This theory-driven evaluation identifies an explicit programme logic based on seven stages: problem conception, programme concept, programme theory, implementation theory, programme delivery programme outputs and programme outcomes. Using quantitative and qualitative data (see below), the study identifies where CMP delivery deviated from explicit programme logic and the impact of this deviation on the effectiveness of the programme. The study found that the programme yielded positive clinical outcomes but failed to translate these into desired programme outcomes (participants relinquishing benefits and seeking work).
Quantitative data were obtained from Hospital Anxiety and Depressions Score, Occupational Self-Assessment, Work Confidence Questionnaire and predicted return to work timescale. Qualitative data were collected through exit and follow-up interviews with patients and practitioners. Interview transcripts were coded using Interpretative Phenomenological Analysis. This method identified causal mechanisms for change (or non-change) that were not stated explicitly by participants.
Case studies revealed unique formulations of factors maintaining each participant’s incapacity. HADS data indicated a weak association between health status and returning to work. Other measures, including increased confidence in ability to obtain work, revealed a stronger relationship. Health-specific advice could be regarded as helpful but only when accompanied by a decision to seek work.
Delivery of CMP sometimes deviated from explicit programme theory to reflect the interests and needs of group members. This appeared to encourage expression of participants’ experiences of receiving Incapacity Benefit. Group dynamics were seen to encourage reappraisal of benefit status and re-consideration of a decision to relinquish or remain on incapacity benefits.
Free Focusing MOOC
Free Online Focusing & PCE related MOOC
Explore existential themes in your personal and professional life. Develop strengths and counseling skills to improve your well-being and the well-being of others.
Description: Existential Well-being Counseling: A Person-centered Experiential Approach
Explore existential themes in your personal and professional life. Develop strengths and counseling skills to improve your well-being and the well-being of others.
About this course
This course will teach you how to live fully as a human being, in this body, on this planet, while at the same time being conscious that you are just a small part of a vast, incomprehensible, universe.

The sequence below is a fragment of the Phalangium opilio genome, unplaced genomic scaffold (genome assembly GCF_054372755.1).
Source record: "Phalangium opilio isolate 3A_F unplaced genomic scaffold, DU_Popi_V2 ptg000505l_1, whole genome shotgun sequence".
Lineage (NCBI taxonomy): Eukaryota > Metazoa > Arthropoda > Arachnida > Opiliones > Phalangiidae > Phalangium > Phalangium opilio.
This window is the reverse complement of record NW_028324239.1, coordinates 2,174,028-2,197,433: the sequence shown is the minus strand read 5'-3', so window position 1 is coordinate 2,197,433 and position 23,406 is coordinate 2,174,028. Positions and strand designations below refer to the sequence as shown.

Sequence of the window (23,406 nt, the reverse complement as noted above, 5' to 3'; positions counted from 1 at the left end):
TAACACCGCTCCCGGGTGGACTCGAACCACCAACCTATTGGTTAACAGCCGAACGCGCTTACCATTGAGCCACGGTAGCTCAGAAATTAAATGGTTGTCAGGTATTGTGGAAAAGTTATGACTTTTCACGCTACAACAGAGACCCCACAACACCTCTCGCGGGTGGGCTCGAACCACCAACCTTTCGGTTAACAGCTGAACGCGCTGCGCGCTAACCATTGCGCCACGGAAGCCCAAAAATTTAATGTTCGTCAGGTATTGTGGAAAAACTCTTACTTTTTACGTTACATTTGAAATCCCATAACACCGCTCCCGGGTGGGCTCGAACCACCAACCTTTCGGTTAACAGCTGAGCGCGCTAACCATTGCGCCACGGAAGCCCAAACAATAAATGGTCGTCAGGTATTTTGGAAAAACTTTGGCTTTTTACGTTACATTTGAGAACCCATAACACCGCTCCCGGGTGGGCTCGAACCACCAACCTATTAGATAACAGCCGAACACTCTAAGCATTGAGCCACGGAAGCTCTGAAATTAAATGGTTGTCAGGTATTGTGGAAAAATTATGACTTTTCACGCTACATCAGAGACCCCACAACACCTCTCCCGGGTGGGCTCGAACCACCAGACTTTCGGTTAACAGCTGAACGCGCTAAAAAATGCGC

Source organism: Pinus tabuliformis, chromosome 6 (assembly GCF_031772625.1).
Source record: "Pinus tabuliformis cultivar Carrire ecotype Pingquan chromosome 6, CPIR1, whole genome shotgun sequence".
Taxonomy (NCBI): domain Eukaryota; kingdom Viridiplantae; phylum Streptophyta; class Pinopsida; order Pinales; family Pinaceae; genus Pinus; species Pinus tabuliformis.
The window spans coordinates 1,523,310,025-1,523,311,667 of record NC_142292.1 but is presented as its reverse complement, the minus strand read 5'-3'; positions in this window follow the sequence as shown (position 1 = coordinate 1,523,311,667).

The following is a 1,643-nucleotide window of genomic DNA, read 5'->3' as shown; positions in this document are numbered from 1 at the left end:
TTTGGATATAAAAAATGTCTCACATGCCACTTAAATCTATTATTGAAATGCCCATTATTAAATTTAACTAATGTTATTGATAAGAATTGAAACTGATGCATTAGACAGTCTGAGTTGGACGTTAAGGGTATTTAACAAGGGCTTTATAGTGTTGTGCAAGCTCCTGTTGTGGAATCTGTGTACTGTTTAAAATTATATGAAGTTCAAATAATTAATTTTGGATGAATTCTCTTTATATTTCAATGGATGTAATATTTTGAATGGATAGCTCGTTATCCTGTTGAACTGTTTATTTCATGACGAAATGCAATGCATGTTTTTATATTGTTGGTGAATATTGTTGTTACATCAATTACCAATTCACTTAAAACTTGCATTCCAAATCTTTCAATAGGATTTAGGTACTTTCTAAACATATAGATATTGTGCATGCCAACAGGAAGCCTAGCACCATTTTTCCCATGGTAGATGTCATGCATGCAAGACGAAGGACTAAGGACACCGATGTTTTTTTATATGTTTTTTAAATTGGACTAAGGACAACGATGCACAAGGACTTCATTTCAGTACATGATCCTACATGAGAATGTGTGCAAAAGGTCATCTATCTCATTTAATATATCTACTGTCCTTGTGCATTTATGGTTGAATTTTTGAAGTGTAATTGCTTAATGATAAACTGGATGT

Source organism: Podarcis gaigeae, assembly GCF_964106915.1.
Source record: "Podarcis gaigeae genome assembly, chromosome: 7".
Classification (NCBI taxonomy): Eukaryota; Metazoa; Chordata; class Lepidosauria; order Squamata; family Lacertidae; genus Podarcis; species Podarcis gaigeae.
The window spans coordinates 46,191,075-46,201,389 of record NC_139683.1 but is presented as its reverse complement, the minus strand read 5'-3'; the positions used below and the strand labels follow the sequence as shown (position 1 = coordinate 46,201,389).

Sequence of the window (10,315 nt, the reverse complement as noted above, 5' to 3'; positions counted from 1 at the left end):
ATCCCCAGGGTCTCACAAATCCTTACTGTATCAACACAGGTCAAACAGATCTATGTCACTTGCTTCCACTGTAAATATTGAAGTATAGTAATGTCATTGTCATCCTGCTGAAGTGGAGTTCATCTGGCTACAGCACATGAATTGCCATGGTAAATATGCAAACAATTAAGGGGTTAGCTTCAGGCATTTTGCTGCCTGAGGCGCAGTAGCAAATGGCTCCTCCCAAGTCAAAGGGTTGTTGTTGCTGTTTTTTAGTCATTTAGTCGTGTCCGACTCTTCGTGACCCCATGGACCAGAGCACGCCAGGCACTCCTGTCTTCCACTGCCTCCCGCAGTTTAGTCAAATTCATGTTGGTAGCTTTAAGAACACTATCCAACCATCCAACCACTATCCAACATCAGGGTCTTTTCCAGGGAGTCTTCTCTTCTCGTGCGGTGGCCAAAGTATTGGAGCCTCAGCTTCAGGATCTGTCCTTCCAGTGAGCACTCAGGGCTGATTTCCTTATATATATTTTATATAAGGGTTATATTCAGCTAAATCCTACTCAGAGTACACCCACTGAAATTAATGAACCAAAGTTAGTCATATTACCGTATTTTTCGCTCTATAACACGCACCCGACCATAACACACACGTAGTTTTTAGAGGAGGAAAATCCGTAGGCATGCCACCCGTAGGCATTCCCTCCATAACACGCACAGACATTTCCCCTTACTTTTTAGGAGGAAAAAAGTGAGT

Our experiential approach focuses on the innate wisdom of the human organism and our tendency to evolve in a forward-moving direction. You will learn how to become aware of this deeply felt knowledge by giving attention to your body as felt from the inside and to your emotions.
Our person-centered approach encourages building optimal human relationships through empathy, respect and authenticity. These are complex skills, which we will bring within your reach by means of simple exercises.
Through examples, role-play and video-demonstrations we will illustrate how you can apply our existential well-being approach in a variety of helping contexts, including counseling and psychotherapy. You will develop skills to embody the existential well-being approach as a person and as a professional.
Your learning will be enriched through exchanging thoughts and experiences with a diverse group of international participants. You will learn to notice how people from different cultures have different ideas about what it means to live well and meaningfully. You will engage in discussions where divergent values can be respectfully acknowledged. Your personal view of well-being will expand and deepen to a more universal perspective on what it means to be human.
This course is taught by instructors with decades of experience in existential psychotherapy, focusing-oriented and emotion-focused therapy, person-centered counseling and positive psychology.
The instructors are also teachers and researchers in the fields of psychotherapy, positive psychology, meaning and spirituality at KU Leuven, a prestigious European University.
This course offers you a high degree of flexibility. You can follow the content in sequence or choose to complete sections in order of interest to you. Be aware that it would be realistic to spend 6 to 8 hours on each section. The course will be available from October until the end of June and you can follow your own rhythm in studying and practicing what is offered in each section.
What you’ll learn